We identified 71 state transitions from invasive Strep A disease to death. Except for two observations on Kenya and Argentina, all other observations were from HICs. Most observations are based on retrospectively collected data (n = 31) or surveillance studies (n = 19). The study team was unable to stratify according to age groups for the remaining observations due to various reasons.

ARF/Recurrent ARF to other disease states

We identified 30 state transitions from ARF – 14 observations for ARF to recurrent ARF, 11 observations for ARF to RHD, and 5 observations for ARF to death. We identified only one observation for the state transition from recurrent ARF to death. Most observations (n = 21) were from the HICs (United States, Italy, Greece, Latvia, Australia, French Polynesia, and New Zealand). There were a relatively lower number of observations from other income settings of UMICs (Lebanon, Thailand, South Africa, and Brazil), LMICs (Nepal, Pakistan, and India), and LICs (Uganda).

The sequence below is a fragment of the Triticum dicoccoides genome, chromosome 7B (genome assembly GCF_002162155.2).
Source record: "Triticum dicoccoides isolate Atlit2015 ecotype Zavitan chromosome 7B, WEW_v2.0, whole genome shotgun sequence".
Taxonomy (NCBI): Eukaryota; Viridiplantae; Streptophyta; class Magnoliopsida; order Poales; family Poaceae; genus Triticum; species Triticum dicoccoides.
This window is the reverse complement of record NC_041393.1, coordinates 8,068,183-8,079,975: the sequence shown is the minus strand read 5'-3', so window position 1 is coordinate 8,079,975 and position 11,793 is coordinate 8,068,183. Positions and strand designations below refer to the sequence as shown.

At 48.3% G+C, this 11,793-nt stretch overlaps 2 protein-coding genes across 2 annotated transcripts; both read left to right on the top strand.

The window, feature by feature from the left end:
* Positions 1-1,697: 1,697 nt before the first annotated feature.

RHD to death

We identified 21 state transitions for RHD to death. These included 11 observations from HICs (Australia, Japan, Norway, and USA), three observations each from UMICs (China, Brazil, Thailand) and LICs (Uganda, Ethiopia and Sudan), and four observations from LMICs (India, Iran, and Timor-Leste). While five observations (three from Australia and one each from Timor-Leste and Sudan) focused on children < 16 years of age, 11 observations focused on populations > 19 years of age.

Other strep A disease state transitions

We identified few studies with observation on other Strep A disease transitions – locally invasive to invasive Strep A disease (n = 3), locally invasive to death (n = 4), Strep A skin infection to APSGN (n = 1), Strep A skin infection to invasive Strep A disease (n = 1), Strep A Pharyngitis to ARF (n = 2), throat infection to invasive Strep A disease (n = 1), and non-invasive Strep A to death (n = 1).

We did not find studies for the following transitions of Strep A disease spectrum – well to locally invasive, Strep A carrier to locally invasive, Strep A pharyngitis to locally invasive, Strep A skin infection to locally invasive, Strep A pharyngitis to invasive Strep A disease, and chronic kidney disease (CKD) to death.

Discussion